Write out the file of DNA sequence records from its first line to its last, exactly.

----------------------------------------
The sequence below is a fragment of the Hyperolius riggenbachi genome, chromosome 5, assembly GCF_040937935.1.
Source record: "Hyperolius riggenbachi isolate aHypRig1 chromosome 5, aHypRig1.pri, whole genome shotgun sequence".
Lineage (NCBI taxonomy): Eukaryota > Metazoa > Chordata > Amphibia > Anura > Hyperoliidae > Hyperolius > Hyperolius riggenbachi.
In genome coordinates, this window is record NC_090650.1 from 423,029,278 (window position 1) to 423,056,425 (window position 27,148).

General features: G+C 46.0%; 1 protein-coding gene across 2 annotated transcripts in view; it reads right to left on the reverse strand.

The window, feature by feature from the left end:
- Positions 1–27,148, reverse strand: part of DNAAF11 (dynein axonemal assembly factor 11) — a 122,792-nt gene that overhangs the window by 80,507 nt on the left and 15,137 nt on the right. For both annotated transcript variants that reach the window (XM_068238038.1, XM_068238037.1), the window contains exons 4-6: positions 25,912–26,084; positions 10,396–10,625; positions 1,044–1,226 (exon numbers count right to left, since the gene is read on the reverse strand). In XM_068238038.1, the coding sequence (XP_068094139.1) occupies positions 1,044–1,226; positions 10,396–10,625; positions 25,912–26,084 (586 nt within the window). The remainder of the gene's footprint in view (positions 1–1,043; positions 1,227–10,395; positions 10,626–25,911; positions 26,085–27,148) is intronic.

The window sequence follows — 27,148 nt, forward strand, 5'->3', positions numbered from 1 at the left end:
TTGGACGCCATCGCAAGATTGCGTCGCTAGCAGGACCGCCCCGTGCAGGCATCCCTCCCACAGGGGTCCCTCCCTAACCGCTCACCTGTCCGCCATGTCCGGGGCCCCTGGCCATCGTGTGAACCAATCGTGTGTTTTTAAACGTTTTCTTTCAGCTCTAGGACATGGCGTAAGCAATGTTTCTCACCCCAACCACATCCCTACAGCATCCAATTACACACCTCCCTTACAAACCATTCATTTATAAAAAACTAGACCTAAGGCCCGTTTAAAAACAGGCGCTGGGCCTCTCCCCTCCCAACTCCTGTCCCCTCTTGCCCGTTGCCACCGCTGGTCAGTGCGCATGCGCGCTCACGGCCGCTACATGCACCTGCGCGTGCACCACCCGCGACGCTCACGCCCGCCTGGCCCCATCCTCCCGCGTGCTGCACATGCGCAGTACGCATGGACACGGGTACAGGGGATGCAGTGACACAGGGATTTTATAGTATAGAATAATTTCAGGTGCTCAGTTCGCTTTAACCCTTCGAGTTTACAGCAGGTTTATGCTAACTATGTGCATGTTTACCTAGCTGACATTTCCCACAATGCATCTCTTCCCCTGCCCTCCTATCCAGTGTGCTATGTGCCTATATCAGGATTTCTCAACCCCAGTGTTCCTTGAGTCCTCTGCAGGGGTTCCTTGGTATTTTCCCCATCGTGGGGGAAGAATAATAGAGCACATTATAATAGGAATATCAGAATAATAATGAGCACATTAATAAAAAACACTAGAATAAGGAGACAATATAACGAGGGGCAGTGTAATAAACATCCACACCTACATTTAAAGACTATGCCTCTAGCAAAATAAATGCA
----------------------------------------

The sequence below is a fragment of the Hyperolius riggenbachi genome, chromosome 5, assembly GCF_040937935.1.
Source record: "Hyperolius riggenbachi isolate aHypRig1 chromosome 5, aHypRig1.pri, whole genome shotgun sequence".
Lineage (NCBI taxonomy): Eukaryota > Metazoa > Chordata > Amphibia > Anura > Hyperoliidae > Hyperolius > Hyperolius riggenbachi.
In genome coordinates, this window is record NC_090650.1 from 423,029,278 (window position 1) to 423,056,425 (window position 27,148).

General features: G+C 46.0%; 1 protein-coding gene across 2 annotated transcripts in view; it reads right to left on the reverse strand.

The window, feature by feature from the left end:
- Positions 1–27,148, reverse strand: part of DNAAF11 (dynein axonemal assembly factor 11) — a 122,792-nt gene that overhangs the window by 80,507 nt on the left and 15,137 nt on the right. For both annotated transcript variants that reach the window (XM_068238038.1, XM_068238037.1), the window contains exons 4-6: positions 25,912–26,084; positions 10,396–10,625; positions 1,044–1,226 (exon numbers count right to left, since the gene is read on the reverse strand). In XM_068238038.1, the coding sequence (XP_068094139.1) occupies positions 1,044–1,226; positions 10,396–10,625; positions 25,912–26,084 (586 nt within the window). The remainder of the gene's footprint in view (positions 1–1,043; positions 1,227–10,395; positions 10,626–25,911; positions 26,085–27,148) is intronic.

The window sequence follows — 27,148 nt, forward strand, 5'->3', positions numbered from 1 at the left end:
TTGGACGCCATCGCAAGATTGCGTCGCTAGCAGGACCGCCCCGTGCAGGCATCCCTCCCACAGGGGTCCCTCCCTAACCGCTCACCTGTCCGCCATGTCCGGGGCCCCTGGCCATCGTGTGAACCAATCGTGTGTTTTTAAACGTTTTCTTTCAGCTCTAGGACATGGCGTAAGCAATGTTTCTCACCCCAACCACATCCCTACAGCATCCAATTACACACCTCCCTTACAAACCATTCATTTATAAAAAACTAGACCTAAGGCCCGTTTAAAAACAGGCGCTGGGCCTCTCCCCTCCCAACTCCTGTCCCCTCTTGCCCGTTGCCACCGCTGGTCAGTGCGCATGCGCGCTCACGGCCGCTACATGCACCTGCGCGTGCACCACCCGCGACGCTCACGCCCGCCTGGCCCCATCCTCCCGCGTGCTGCACATGCGCAGTACGCATGGACACGGGTACAGGGGATGCAGTGACACAGGGATTTTATAGTATAGAATAATTTCAGGTGCTCAGTTCGCTTTAACCCTTCGAGTTTACAGCAGGTTTATGCTAACTATGTGCATGTTTACCTAGCTGACATTTCCCACAATGCATCTCTTCCCCTGCCCTCCTATCCAGTGTGCTATGTGCCTATATCAGGATTTCTCAACCCCAGTGTTCCTTGAGTCCTCTGCAGGGGTTCCTTGGTATTTTCCCCATCGTGGGGGAAGAATAATAGAGCACATTATAATAGGAATATCAGAATAATAATGAGCACATTAATAAAAAACACTAGAATAAGGAGACAATATAACGAGGGGCAGTGTAATAAACATCCACACCTACATTTAAAGACTATGCCTCTAGCAAAATAAATGCA